Editors Council form human chain demanding amendment of Digital Security Act
The Editors’ Council formed a human chain in front of the Jatiya Press Club on Monday, demanding amendment to nine sections of the recently enacted Digital Security Act, 2018, reports UNB.
Reading out a 7-point charter of demands at the human chain around 11:30am, Mahfuz Anam, general secretary of the Editors’ Council and editor of The Daily Star, said the Digital Security Act will restrict the freedom of press and media.
“We want the government to amend the law in the next session of parliament,” he said.
Editors form human chain demanding amendment of Digital Security Act. Photo: Prothom AloMahfuz Anam said the Editors’ Council is open to any discussion on amendment to the law. “But that discussion must be meaningful. We don’t want to see any farce in the name of discussion,” he said.
Earlier the Editors’ Council announced the human chain programme at a press conference at the press club on Saturday, demanding amendment to sections 8, 21, 25, 28, 29, 31, 32, 43 and 53 of the act in the last session of the present parliament scheduled to begin on 21 October.
Editors form human chain demanding amendment of Digital Security Act. Photo: Prothom AloThe council earlier called the human chain for 29 September but postponed it at the request of information minister Hasanul Haq Inu.
The other demands include (2) the amendments (to 9 sections) be brought about in the last session of the present parliament; (3) in conducting search in any media institution by the police or any other body, and they should only be permitted to block specific content but not to shut down any computer system, and in blocking content, they should do so only after discussions with the editor with reasonable proof of why such content should be blocked.
Editors form human chain demanding amendment of Digital Security Act. Photo: Prothom AloThe demands also include (4) prior to blocking or confiscating any computer system of a media house, order from the High Court must first be obtained; and (5) in cases of offences relating to performance of journalistic duty by media professionals, they must be issued summons to appear before a court (as is the law now), and under no circumstances should media professionals be detained or arrested without warrant and due process of law.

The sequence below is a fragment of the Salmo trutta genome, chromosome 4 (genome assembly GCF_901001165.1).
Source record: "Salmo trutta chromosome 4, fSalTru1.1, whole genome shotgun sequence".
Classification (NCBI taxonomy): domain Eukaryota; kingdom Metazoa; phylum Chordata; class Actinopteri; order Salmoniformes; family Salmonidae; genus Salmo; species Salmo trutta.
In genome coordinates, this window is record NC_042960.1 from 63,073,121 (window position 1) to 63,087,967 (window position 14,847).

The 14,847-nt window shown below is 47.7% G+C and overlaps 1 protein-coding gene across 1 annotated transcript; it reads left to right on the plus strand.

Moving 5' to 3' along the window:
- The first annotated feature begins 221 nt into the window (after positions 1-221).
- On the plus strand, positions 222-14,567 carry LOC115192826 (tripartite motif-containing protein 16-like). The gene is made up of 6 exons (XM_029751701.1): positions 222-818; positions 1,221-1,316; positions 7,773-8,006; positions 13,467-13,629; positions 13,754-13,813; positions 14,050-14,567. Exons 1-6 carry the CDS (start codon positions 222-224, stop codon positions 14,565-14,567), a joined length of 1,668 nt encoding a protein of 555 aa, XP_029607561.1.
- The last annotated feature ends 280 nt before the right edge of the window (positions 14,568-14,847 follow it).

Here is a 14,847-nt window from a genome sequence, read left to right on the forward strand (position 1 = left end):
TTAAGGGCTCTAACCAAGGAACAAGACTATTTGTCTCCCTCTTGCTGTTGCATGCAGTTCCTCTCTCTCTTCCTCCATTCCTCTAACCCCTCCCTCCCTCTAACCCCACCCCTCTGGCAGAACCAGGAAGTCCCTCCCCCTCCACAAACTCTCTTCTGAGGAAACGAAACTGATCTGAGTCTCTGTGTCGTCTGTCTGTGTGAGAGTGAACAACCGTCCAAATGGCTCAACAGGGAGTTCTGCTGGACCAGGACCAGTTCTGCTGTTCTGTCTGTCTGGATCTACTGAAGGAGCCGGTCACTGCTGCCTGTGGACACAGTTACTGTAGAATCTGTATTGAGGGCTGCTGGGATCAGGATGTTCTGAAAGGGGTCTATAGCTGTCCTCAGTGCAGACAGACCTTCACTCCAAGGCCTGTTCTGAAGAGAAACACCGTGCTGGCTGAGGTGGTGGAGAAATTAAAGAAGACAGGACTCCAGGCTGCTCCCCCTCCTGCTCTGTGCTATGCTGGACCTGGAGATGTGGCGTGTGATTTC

The two remaining demands are (6) in instances of offences made by media professionals, it should be routed through the Press Council to establish prima facie case. For this purpose, the press council may be strengthened appropriately; and (7) the primacy of the Right to Information Act, passed by this government, should be unequivocally established above the Digital Security Act, and all freedom and rights granted under that law to citizens and the media must be protected.
Editors form human chain demanding amendment of Digital Security Act. Photo: Prothom AloProthom Alo editor Matiur Rahman, New Age editor Nurul Kabir, Kaler Kantha editor Imdadul Haque Milon, Bangladesh Protidin editor Nayeem Nizam, Manob Zamin editor Matiur Rahman Chowdhury, Naya Diganta editor Alamgir Mahiuddin, Dhaka Tribune editor Zafar Sobhan, Financial Express acting editor Shahiduzzaman Khan, Independent editor Shamsur Rahman, Sangbad acting Editor Khandker Moniruzzaman, Inquilab editor AMM Bahauddin, Banik Barta editor Dewan Mohammad Hanif, Samakal acting editor Mostafiz Shafi and Jugantor acting editor Saiful Islam, among others, joined human chain.
The much-talked- about ‘Digital Security Bill, 2018’ was passed in Parliament on 19 September and President Abdul Hamid assented to the Bill making it a law on 8 October.